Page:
Monday, December 15, 2008

Ken Salazar 'leading contender' for Interior Secretary

After all the talk about his brother becoming agriculture secretary, news reports now say U.S. Sen. Ken Salazar is the leading candidate for U.S. Secretary of the Interior.

Reuters reports that President-elect Barack Obama is "close" to naming someone to the post and that Salazar is "the leading contender" for the job. And the Denver Post quoted an unnamed source close to the Obama transition team as saying the job was essentially Salazar's to turn down.
There was talk about Salazar going to DOI a couple weeks ago, but those rumors died down as Salazar kept saying he hadn't talked to the transition team and speculation ran rampant that his brother, U.S. Rep. John Salazar (D-Manassa), would be appointed U.S. Secretary of Agriculture.

But John Salazar's chances for USDA look mighty slim now that he's been appointed to the House Appropriations Committee.

And there are certainly good reasons to think Ken Salazar has a decent shot at the job. Obama named New Mexico Gov. Bill Richardson (D) as his commerce secretary, but odds are he's still looking for more Latinos and people from the Rocky Mountain west. Plus, Salazar was director of the Colorado Department of Natural Resources under Gov. Roy Romer -- essentially the Colorado version of U.S. interior secretary. And former Denver Mayor Federico Pena's on Obama's transition team.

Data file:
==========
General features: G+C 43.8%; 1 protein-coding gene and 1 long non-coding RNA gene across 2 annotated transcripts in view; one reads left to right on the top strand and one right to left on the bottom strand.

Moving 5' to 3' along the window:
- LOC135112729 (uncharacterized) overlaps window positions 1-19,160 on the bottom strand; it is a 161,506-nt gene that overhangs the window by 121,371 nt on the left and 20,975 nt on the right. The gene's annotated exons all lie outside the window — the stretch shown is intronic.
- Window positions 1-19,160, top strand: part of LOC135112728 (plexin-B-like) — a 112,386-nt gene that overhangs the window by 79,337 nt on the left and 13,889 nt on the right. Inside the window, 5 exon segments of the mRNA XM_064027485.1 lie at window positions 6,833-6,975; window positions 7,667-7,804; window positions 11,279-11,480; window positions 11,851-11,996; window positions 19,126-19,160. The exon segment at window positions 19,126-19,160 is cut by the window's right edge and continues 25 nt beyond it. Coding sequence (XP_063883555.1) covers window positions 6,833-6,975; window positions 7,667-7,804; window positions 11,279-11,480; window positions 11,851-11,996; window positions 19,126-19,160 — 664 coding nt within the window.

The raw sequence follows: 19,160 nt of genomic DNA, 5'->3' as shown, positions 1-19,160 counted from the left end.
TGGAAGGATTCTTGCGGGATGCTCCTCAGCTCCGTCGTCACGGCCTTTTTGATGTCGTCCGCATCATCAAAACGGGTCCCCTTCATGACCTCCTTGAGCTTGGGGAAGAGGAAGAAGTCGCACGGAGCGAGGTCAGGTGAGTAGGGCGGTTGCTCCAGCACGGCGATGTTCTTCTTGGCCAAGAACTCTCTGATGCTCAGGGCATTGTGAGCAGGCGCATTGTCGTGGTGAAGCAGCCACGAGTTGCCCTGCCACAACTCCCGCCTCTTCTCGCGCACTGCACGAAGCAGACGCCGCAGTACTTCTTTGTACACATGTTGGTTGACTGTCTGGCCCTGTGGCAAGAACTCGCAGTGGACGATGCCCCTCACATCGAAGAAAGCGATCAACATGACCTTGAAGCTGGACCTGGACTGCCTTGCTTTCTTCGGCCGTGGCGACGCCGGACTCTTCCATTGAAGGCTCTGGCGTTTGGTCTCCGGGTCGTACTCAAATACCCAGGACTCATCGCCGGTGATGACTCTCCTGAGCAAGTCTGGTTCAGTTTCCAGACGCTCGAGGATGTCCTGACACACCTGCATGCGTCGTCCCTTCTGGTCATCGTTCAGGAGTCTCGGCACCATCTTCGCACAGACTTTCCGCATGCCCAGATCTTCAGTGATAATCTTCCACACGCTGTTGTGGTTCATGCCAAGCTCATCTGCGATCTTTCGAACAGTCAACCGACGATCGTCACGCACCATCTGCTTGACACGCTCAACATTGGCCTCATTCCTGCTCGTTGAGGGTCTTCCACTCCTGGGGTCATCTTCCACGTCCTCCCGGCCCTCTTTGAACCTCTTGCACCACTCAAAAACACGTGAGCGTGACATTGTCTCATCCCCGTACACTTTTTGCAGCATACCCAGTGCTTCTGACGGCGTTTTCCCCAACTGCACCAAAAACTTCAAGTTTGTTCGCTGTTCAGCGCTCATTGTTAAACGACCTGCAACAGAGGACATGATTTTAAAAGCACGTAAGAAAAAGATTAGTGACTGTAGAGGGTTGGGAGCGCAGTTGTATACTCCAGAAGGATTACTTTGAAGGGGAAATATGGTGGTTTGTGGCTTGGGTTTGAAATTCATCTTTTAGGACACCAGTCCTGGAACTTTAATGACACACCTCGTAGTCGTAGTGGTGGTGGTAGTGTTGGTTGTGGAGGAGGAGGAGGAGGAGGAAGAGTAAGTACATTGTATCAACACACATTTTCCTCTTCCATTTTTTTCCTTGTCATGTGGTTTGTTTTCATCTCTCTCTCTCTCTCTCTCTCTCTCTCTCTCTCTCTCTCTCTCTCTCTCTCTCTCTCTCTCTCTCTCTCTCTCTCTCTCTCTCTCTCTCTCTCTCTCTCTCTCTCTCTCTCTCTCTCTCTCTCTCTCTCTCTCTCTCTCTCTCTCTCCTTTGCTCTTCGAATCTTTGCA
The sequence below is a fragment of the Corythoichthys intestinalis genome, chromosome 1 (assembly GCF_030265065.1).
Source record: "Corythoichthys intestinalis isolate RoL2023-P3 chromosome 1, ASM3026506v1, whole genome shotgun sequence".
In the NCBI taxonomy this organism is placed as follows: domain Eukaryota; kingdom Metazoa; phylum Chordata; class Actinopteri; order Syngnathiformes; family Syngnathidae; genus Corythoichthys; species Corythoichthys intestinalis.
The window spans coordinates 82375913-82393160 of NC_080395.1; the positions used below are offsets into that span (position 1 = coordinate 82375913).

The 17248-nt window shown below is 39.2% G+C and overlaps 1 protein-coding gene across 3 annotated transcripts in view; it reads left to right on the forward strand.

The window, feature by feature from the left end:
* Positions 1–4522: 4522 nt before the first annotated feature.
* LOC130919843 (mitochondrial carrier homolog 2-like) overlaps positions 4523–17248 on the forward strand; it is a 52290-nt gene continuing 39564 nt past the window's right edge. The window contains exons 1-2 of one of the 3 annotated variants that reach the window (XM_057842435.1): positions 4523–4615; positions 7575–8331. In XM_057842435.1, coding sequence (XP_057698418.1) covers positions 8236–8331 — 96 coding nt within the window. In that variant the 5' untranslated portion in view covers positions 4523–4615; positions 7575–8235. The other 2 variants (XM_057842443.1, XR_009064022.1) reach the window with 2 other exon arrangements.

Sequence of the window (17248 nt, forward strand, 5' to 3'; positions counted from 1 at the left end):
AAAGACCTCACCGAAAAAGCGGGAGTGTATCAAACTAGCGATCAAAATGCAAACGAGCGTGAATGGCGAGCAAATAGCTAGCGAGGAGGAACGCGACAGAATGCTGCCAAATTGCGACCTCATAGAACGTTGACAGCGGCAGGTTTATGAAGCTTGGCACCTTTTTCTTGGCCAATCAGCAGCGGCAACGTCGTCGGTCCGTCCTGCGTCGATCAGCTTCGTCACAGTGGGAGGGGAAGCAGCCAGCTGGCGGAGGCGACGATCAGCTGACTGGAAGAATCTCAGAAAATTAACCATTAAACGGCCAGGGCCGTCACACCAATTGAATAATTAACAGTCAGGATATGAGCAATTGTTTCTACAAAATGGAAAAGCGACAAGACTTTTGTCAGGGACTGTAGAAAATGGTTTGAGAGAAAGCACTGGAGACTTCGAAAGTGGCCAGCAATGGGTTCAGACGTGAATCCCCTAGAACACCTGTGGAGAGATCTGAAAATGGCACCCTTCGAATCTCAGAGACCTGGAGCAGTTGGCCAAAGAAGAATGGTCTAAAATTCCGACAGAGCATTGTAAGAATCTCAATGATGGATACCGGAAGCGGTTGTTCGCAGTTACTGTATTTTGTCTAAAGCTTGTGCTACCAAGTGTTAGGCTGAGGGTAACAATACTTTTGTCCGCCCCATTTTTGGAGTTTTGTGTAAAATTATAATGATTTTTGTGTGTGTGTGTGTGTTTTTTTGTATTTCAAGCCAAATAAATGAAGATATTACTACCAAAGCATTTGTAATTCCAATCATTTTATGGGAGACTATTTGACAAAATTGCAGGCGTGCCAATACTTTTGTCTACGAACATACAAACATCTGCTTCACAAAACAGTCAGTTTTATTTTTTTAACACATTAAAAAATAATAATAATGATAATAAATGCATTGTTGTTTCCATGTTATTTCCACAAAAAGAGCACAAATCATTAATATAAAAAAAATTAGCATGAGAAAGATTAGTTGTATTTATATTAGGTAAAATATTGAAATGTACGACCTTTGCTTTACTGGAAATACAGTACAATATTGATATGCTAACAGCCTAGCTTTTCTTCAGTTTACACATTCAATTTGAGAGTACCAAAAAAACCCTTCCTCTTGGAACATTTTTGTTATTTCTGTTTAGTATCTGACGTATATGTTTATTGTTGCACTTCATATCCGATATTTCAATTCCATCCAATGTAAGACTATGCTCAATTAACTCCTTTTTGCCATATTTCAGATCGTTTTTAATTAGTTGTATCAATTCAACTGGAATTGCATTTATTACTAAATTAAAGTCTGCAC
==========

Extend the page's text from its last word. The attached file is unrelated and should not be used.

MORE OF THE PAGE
The most obvious downside for Salazar is that joining Obama's cabinet would give Republicans a far better chance to take his Senate seat in 2010. Right now, Salazar's chances for re-election are excellent -- he's already raising lots of cash, and pundits are questioning whether the GOP can find a competitive candidate to run against him.

Then, of course, there's what Salazar himself wants to do. His star is rising in the Senate, especially after he helped keep U.S. Sen. Joe Lieberman (I-Conn.) in the Democratic Senate caucus. And as the Department of the Interior affects Colorado perhaps more than any other Cabinet agency, Salazar might find it hard to pass up the opportunity.

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